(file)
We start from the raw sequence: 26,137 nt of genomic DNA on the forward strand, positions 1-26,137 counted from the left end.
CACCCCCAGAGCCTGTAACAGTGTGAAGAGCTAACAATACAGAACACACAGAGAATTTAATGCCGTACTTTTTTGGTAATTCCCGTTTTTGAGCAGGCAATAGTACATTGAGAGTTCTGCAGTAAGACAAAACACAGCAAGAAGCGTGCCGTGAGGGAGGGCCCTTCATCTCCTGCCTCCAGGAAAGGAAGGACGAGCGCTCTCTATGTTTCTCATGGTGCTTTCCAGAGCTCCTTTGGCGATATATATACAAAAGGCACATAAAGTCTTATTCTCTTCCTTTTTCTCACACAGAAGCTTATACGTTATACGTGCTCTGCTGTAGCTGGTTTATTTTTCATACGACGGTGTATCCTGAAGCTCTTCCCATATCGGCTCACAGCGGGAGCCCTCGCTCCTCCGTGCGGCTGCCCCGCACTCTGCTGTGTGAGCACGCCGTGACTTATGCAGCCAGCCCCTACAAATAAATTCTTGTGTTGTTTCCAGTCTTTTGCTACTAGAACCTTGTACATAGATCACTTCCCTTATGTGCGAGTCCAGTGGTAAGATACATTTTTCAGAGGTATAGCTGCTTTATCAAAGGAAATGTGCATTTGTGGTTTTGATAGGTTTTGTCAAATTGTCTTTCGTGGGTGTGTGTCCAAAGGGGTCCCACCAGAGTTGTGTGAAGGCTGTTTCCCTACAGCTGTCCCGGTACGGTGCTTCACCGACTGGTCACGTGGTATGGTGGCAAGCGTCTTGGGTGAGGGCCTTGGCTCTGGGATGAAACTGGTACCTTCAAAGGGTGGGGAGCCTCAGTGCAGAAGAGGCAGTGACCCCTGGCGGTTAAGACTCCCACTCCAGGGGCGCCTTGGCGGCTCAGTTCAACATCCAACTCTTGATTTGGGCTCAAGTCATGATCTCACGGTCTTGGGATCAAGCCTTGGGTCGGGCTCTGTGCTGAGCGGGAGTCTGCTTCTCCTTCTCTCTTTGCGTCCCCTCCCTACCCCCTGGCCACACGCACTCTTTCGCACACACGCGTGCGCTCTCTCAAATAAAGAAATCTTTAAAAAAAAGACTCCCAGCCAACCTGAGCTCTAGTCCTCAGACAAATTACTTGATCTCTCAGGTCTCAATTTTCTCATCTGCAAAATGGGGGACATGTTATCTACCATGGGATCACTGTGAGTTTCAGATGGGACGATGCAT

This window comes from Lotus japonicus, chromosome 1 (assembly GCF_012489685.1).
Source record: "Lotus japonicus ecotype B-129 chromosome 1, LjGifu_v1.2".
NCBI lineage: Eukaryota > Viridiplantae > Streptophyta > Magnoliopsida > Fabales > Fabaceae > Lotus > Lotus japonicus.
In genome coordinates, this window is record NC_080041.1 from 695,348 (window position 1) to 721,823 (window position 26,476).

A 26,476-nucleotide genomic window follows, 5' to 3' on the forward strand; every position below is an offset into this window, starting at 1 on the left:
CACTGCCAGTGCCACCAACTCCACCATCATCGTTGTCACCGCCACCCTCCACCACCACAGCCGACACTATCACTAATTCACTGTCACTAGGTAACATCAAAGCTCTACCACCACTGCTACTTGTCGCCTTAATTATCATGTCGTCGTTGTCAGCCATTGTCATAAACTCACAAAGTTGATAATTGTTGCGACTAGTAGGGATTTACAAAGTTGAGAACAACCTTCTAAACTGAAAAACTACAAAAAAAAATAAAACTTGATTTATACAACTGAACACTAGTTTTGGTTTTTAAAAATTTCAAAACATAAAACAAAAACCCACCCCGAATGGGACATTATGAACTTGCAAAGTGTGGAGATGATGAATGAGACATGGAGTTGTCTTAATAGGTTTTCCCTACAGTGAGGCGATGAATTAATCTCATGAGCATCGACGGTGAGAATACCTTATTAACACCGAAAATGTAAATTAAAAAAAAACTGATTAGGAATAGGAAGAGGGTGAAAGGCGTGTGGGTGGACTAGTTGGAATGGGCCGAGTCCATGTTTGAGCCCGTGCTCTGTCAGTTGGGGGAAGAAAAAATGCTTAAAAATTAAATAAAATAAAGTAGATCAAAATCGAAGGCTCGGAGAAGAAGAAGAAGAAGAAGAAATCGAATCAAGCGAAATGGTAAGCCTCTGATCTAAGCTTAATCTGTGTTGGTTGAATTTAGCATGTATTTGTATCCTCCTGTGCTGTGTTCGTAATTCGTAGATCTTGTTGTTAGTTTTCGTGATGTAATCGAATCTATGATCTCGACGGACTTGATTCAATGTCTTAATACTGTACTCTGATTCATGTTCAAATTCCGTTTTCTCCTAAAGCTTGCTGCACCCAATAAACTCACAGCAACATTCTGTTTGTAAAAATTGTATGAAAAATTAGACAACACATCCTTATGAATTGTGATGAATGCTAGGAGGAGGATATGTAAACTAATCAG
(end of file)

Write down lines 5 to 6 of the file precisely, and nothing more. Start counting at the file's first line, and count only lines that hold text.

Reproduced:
NCBI lineage: Eukaryota > Viridiplantae > Streptophyta > Magnoliopsida > Fabales > Fabaceae > Lotus > Lotus japonicus.
In genome coordinates, this window is record NC_080041.1 from 695,348 (window position 1) to 721,823 (window position 26,476).